June 1, 2007 A NASA mission to two asteroids, one formed of lava and the other potentially containing water, will help find clues about the formation of our solar system.
Violent collisions once shook the universe sending rocky fragments, or asteroids, out to a region called the asteroid belt. Now, planetary scientists want to visit to get an up close look at two large asteroids.
Lucy MacFadden, Ph.D., a planetary scientist at the University of Maryland in College Park, Maryland, says, "We're launching a spacecraft to orbit two of the most massive asteroids in the main asteroid belt."
The Dawn mission is the first time a spacecraft will visit Vesta, a small asteroid that's been reshaped by ancient lava flows, and Ceres, the largest known asteroid, that has evidence of water. After the spacecraft launches in June, it reaches Vesta in four years and then Ceres in another three. But you will have a rare chance to see Vesta this month. If you look south, it will be to the right just above Jupiter. Meanwhile, scientists anticipate what they'll find. "To be honest, we really don't know what we will see, but we know we will see unexpected things," Dr. MacFadden says.
Studying asteroids also helps scientists learn more about the how the solar system formed, and uncover the many mysteries of planets. Dr. MacFadden says, "We will learn something about the early stages of planet formation that we cannot learn here on Earth."
The spacecraft's eight year journey will travel more then 3.2 billion miles, a distant learning experience that is worth the trip.
BACKGROUND: NASA is launching a spacecraft to the asteroid Vesta. In a few years, astronomers will be able to see this asteroid not as a small point of light, but as a small body from which the larger planets grew. Vesta could tell astronomers more about the state of the early solar system 4.5 billion years ago.
WHAT ARE ASTEROIDS? Asteroids are not the same as comets. Comets are essentially large, dirty snowballs. They are made of ice and frozen gases, mixed with rocky material and dust, and travel in large oval orbits, sometimes leaving our solar system. In contrast, asteroids are metallic, rocky bodies, without atmospheres, that orbit the Sun, just like planets, but are too small to be considered planets themselves. There are tens of thousands of them gathered into the main asteroid belt, a donut-shaped ring located between the orbits of Mars and Jupiter. Astronomers conclude they are made from primordial rock. Jupiter's strong gravity prevented these small bodies from forming into a planet when the solar system began 4.6 billion years ago.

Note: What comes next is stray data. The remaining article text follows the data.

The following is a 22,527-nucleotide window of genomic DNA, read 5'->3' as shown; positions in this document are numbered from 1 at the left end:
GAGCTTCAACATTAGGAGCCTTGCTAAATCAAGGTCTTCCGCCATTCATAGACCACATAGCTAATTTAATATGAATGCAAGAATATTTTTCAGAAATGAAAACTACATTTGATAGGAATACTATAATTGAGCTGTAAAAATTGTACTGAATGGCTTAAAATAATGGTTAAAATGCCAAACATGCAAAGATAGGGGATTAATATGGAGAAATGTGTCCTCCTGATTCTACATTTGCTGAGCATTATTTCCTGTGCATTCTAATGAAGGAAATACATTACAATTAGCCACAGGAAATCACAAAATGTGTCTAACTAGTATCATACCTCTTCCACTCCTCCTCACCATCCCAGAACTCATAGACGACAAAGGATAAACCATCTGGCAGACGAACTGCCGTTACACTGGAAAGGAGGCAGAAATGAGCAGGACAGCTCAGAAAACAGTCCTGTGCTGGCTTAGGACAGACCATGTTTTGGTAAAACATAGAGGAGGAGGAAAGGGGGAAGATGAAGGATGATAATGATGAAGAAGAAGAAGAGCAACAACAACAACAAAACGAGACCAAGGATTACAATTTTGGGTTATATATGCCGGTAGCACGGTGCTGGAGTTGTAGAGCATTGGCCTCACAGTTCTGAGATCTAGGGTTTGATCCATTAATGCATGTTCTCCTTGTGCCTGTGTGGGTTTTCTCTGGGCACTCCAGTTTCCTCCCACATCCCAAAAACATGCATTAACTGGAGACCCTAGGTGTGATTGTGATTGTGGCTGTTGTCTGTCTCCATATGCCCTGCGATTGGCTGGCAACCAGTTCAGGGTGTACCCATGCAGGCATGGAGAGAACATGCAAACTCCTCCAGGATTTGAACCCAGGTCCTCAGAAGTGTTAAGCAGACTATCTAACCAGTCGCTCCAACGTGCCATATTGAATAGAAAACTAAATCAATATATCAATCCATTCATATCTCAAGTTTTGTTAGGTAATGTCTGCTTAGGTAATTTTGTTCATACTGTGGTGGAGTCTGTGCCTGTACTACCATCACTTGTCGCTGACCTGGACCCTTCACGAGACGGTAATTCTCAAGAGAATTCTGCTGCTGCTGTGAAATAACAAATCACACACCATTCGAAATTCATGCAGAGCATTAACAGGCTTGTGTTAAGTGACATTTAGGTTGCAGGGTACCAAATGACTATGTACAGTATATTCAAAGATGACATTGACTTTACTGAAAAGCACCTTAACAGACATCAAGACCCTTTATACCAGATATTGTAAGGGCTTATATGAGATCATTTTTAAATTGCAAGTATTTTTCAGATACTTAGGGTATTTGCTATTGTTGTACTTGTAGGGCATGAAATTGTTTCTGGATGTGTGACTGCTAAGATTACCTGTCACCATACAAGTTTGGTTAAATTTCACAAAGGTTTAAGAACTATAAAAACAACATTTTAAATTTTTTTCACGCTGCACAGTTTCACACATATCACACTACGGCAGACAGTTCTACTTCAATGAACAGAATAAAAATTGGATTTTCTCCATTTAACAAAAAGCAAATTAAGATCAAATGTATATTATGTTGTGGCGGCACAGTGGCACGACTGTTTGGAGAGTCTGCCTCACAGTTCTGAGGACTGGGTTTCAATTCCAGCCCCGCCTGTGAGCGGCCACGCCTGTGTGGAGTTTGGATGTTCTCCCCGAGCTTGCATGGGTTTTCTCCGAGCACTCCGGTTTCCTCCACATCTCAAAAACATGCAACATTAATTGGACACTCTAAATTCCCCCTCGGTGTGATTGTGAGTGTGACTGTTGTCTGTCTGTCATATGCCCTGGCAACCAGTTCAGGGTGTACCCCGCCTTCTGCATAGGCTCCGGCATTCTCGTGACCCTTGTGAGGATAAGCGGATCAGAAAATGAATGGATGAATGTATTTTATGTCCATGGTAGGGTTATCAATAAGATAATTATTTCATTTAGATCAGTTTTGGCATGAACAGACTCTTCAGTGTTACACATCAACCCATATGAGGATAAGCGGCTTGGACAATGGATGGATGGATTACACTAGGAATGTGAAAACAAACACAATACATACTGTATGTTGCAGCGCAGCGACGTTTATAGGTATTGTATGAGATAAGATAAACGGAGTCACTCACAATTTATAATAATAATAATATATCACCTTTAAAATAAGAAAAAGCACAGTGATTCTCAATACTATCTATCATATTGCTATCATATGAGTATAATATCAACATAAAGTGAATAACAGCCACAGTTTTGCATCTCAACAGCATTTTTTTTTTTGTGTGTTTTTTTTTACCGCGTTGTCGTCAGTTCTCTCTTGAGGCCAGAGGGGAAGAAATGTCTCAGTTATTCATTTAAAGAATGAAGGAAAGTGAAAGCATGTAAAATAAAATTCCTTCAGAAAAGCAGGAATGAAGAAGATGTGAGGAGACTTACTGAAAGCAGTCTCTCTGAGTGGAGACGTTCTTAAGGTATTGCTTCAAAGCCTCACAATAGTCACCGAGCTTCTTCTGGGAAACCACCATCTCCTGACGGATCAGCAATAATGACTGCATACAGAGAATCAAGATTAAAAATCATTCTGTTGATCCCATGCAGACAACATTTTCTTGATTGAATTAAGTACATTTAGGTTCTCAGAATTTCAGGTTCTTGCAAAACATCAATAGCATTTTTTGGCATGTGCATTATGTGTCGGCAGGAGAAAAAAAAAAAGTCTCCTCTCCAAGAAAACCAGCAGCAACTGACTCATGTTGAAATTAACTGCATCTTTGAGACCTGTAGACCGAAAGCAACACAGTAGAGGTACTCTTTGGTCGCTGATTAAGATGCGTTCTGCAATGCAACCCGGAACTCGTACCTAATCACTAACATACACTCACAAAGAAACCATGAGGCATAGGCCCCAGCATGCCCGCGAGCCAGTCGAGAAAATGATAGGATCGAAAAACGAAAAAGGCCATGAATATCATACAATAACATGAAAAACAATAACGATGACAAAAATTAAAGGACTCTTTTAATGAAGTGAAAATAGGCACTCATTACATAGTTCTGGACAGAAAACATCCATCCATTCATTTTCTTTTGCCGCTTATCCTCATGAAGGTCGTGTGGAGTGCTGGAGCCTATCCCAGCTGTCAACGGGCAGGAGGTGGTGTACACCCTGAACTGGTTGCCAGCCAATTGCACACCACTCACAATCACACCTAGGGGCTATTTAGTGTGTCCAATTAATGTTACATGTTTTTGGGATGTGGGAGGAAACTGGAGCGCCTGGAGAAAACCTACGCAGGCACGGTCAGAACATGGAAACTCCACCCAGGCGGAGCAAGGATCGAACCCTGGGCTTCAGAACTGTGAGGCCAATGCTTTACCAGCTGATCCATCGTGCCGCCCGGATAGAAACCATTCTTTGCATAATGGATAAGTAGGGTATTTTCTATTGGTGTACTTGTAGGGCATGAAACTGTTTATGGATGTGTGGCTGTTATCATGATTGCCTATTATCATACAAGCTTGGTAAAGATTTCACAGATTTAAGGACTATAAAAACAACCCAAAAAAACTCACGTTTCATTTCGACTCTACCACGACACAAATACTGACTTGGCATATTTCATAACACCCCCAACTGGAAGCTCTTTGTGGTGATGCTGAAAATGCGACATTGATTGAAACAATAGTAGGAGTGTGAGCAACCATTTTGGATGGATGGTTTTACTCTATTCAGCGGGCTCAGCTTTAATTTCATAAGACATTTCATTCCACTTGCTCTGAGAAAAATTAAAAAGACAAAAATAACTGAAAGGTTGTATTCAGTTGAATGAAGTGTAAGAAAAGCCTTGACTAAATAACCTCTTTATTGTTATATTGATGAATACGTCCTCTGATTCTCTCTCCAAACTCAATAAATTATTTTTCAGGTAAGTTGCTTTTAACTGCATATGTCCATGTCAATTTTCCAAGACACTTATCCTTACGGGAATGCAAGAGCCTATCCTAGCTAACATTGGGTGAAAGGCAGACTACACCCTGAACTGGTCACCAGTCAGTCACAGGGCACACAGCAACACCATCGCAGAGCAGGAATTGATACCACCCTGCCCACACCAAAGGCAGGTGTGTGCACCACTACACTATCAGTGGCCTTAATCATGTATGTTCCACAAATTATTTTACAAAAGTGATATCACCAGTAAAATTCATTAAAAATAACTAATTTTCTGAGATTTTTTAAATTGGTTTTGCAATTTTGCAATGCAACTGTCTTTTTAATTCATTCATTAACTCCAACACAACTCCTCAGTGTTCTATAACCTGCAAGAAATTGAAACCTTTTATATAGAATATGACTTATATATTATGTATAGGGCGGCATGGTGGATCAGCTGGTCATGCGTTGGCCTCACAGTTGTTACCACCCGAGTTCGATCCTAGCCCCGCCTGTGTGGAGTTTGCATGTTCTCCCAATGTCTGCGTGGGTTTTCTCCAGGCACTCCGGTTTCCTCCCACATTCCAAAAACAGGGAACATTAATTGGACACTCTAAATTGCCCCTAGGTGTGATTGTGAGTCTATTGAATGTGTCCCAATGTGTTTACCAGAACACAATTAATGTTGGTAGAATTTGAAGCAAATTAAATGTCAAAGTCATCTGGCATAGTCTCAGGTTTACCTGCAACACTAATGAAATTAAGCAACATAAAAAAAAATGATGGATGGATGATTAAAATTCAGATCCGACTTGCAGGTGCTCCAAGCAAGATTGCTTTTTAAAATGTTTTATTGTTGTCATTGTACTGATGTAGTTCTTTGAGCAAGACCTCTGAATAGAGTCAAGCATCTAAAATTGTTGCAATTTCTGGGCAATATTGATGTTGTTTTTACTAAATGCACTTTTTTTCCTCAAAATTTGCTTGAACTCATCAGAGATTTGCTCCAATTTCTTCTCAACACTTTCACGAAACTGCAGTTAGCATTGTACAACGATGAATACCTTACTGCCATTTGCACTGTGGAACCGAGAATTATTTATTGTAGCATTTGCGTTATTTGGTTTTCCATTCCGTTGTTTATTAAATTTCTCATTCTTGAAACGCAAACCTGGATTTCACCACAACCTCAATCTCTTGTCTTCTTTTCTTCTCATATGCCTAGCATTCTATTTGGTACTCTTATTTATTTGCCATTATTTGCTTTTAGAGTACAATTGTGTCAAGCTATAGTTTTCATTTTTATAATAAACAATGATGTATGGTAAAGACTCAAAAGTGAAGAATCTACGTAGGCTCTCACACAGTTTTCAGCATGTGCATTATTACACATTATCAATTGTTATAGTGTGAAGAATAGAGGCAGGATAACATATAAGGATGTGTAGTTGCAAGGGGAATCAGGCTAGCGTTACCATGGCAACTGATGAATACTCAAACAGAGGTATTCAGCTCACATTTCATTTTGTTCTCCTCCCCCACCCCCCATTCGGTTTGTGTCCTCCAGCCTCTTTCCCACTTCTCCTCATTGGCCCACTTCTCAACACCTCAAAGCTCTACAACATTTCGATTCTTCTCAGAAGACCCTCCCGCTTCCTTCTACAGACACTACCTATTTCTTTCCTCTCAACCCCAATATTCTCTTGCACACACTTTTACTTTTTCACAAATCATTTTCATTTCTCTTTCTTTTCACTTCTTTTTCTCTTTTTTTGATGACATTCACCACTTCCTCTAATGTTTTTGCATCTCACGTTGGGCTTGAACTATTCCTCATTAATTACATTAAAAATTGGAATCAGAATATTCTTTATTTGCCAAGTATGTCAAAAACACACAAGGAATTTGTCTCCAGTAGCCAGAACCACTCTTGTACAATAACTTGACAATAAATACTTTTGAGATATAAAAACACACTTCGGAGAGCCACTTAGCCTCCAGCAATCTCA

ABOUT VESTA: Vesta is very different from many other known asteroids -- it's the only one with distinctive light and dark areas. It's much more evenly-colored, like the surface of the Moon. Images show evidence that lava once flowed on its surface, which has a geology resembling Earth or Mars. This means that the asteroid once had a molten interior, which contradicts the previous scientific idea that asteroids are the cold rocky fragments left over from the early days of planet formation. One idea is that Vesta is made up in part of radioactive "shrapnel" from a supernova explosion some four billion years ago, which may have melted the core to cause heavier elements to sink to the center while the lighter rock rose to the surface -- common for terrestrial planets.
DEEP IMPACT: Asteroids and comets have routinely collided with Earth since our planet was formed four billion years ago, although these are rarely catastrophic, because most aren't large enough. The total mass of all the asteroids combined is less than that of the Moon. But occasionally a very large asteroid -- a quarter mile wide or more -- will strike with devastating effects, such as the extinction of the dinosaurs. When an asteroid, or part of it, crashes into Earth, it is called a meteorite. There are currently two programs in the US to actively search for these near-earth objects: NASA's Near Earth Asteroid Tracking program and Spacewatch at the University of Arizona.
The American Astronomical Society contributed to the information contained in the video portion of this report.